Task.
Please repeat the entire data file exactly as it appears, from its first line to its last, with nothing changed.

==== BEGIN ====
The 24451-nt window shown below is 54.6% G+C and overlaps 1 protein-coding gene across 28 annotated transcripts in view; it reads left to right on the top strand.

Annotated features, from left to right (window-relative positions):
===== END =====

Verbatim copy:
The 24451-nt window shown below is 54.6% G+C and overlaps 1 protein-coding gene across 28 annotated transcripts in view; it reads left to right on the top strand.

Annotated features, from left to right (window-relative positions):